With Michael Conforto sidelined for the foreseeable future with an oblique strain—a notoriously tricky injury requiring an abundance of caution—the Mets find themselves going from a solid all-around outfield to a big question mark. Exacerbating the issue is that neither Yoenis Cespedes nor Jed Lowrie (who?) is likely to be ready for Opening Day, forcing the team to start plugging in depth and bench players not suited for everyday play.
The simplest solution, though one that would take a big bite out of the team’s offense, would be to plug Jake Marisnick into center and move Brandon Nimmo over to right field while keeping J.D. Davis in place over in left. This is an alignment the Mets are likely to trot out on occasion even with Conforto on the roster, but playing Marisnick’s career .660 OPS creates a big hole in the lineup.
The offensive drop-off would be much less if the Mets were to insert Dominic Smith into the lineup over Marisnick, but the defensive fall-out would be enormous. An outfield of Davis-Nimmo-Smith would easily be the worst defense in the majors. This could be mitigated by moving Davis to third and Jeff McNeil to left, as McNeil, while not a plus outfielder by any means, has far superior range to Davis and a general athleticism that suits him out there. This would still be a defensively challenged group, but far from the potential Keystone Kops scenario with McNeil still at third.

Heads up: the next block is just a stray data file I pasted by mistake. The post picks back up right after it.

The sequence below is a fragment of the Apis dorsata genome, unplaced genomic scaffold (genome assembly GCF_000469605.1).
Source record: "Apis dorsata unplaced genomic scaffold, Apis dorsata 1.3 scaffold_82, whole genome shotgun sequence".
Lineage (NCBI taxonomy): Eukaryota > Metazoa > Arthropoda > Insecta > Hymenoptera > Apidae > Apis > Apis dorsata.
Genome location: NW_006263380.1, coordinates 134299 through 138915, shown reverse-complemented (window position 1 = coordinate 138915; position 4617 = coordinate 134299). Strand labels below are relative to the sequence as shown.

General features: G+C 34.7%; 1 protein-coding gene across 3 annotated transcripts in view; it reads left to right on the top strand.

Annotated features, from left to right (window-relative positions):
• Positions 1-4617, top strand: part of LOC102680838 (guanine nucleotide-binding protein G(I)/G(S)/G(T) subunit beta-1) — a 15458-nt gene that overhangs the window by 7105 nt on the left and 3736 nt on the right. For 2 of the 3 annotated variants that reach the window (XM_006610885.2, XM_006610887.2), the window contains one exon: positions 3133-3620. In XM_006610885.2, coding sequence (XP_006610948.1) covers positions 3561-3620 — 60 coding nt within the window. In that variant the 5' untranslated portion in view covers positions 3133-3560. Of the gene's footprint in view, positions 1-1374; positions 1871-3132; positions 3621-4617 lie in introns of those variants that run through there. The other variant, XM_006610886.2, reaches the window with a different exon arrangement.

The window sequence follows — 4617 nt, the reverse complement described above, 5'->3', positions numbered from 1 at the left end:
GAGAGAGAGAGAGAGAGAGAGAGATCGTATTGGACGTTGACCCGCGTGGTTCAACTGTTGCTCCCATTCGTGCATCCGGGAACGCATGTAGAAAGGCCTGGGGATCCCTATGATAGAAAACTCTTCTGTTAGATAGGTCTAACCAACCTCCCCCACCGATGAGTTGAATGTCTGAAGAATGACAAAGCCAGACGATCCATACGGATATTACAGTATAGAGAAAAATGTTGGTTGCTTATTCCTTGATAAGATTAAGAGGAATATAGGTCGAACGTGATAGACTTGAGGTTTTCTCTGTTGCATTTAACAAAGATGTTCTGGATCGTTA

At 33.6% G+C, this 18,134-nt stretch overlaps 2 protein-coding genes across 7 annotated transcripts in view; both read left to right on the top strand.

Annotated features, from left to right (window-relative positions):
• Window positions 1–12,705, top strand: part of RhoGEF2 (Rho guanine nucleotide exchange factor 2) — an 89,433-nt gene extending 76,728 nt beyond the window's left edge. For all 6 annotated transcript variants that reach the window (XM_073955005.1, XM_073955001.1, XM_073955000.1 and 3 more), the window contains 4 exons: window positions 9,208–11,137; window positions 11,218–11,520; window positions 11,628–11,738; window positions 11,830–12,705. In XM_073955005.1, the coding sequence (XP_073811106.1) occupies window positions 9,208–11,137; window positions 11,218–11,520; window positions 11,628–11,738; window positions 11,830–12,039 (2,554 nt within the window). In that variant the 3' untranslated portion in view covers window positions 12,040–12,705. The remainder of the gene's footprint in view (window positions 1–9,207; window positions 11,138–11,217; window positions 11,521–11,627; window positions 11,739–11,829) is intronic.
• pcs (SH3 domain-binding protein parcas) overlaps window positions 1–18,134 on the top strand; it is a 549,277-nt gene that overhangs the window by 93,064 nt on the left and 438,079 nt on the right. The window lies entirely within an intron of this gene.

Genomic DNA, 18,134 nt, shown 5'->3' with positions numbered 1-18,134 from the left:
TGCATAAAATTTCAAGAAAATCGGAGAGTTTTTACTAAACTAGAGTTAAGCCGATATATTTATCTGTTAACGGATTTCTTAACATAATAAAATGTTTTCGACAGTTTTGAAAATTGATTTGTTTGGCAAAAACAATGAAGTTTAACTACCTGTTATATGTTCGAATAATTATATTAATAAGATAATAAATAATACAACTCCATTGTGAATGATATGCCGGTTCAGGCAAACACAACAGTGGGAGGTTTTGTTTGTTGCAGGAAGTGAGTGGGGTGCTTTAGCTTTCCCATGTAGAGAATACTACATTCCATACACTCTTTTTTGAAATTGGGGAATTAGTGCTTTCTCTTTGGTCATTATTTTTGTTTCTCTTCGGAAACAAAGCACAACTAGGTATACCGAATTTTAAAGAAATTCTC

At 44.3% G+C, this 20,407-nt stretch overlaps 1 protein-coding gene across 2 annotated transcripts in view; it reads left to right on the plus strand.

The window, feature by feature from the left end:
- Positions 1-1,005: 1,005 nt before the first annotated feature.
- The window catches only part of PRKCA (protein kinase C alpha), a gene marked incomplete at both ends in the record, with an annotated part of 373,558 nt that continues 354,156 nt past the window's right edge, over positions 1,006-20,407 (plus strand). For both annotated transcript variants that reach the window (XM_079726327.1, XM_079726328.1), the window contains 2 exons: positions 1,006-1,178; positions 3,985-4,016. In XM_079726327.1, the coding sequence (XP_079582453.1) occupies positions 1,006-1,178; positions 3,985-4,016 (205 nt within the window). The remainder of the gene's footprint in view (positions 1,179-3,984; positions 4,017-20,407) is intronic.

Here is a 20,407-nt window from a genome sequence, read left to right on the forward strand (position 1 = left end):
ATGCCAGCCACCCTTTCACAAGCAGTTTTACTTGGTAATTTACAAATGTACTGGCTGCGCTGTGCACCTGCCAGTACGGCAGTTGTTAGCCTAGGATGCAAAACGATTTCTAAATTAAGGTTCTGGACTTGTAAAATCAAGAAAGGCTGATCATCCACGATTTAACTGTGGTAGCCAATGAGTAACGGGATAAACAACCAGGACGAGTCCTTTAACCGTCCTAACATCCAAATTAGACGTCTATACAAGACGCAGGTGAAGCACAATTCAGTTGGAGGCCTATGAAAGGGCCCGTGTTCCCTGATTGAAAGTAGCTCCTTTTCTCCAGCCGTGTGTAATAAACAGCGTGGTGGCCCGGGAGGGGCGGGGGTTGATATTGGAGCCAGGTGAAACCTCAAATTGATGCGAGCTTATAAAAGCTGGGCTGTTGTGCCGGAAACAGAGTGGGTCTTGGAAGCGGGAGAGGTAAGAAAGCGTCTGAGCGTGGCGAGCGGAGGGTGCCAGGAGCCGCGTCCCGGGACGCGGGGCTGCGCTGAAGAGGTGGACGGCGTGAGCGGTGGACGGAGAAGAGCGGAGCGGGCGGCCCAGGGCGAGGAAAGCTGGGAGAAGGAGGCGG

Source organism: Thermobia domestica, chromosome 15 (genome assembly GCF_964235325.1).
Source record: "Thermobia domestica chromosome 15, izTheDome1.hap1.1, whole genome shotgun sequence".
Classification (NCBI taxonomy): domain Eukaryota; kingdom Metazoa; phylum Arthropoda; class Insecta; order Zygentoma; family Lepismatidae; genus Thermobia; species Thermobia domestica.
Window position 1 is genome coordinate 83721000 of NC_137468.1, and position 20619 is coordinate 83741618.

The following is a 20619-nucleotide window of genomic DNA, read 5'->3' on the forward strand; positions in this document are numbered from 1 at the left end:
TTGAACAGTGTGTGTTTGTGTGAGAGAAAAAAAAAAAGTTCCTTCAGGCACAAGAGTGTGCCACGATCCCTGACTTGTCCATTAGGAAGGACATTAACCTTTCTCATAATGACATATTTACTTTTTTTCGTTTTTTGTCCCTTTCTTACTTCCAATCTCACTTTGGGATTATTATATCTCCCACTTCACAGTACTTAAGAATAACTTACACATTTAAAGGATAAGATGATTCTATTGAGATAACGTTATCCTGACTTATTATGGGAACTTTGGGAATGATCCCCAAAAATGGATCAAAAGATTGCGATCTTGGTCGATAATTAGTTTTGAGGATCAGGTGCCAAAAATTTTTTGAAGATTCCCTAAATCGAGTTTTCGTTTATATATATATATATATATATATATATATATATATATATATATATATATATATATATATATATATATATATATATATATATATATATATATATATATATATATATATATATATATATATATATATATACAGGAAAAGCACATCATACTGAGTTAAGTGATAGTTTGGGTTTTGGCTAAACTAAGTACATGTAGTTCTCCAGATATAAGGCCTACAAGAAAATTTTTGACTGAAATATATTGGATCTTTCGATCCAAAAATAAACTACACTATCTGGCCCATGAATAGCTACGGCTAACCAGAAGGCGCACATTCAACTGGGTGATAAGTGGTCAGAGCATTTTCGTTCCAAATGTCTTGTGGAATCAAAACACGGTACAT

Digging into the Mets’ collection of non-roster invites offers a few more options, though none of them especially appealing. Eduardo Nunez, coming off a career-worst .548 OPS with Boston in 2019, is having a decent-enough spring to all but guarantee a spot on the Opening Day roster, but a few more big hits could inspire the team to start him at third base, moving McNeil into right field. Johneshwy Fargas and Jarrett Parker have both had good enough spring training numbers to give them a shot at making the roster as bench players, but probably not sufficient to give them a go at starting.
And of course, there is always Yasiel Puig. The electric 29-year-old right fielder has been waiting all offseason for a deal. But despite his career .277/.348/.475 line and powerful outfield arm, teams have struggled to look past unconfirmed claims of his disruptive clubhouse presence and he finds himself in March without a job. The question for the Mets around Puig shouldn’t be whether they can afford him (they can) but whether he can ramp up in time to start the season. If there’s any reason to think Conforto’s injury will continue past the first few weeks of the season, or if Cespedes’s return is derailed at all, Puig’s agent should be Brodie Van Wagenen’s first call.
It would be hard for any team to replace a player like Conforto, who is an all-around consistent offensive presence while providing above average defense in right field, but the Mets’ lack of major league caliber bench players and general poor defense makes them even more vulnerable to the loss. With the assumption—hopefully not a faulty one—that Conforto will miss a few weeks of the regular season, their best bet is to use a range of nontraditional matchups—such as Marisnick with a fly ball pitcher on the mound or Smith for facing a right-handed starter—to staunch the bleeding long enough to get him healthy and back on the field.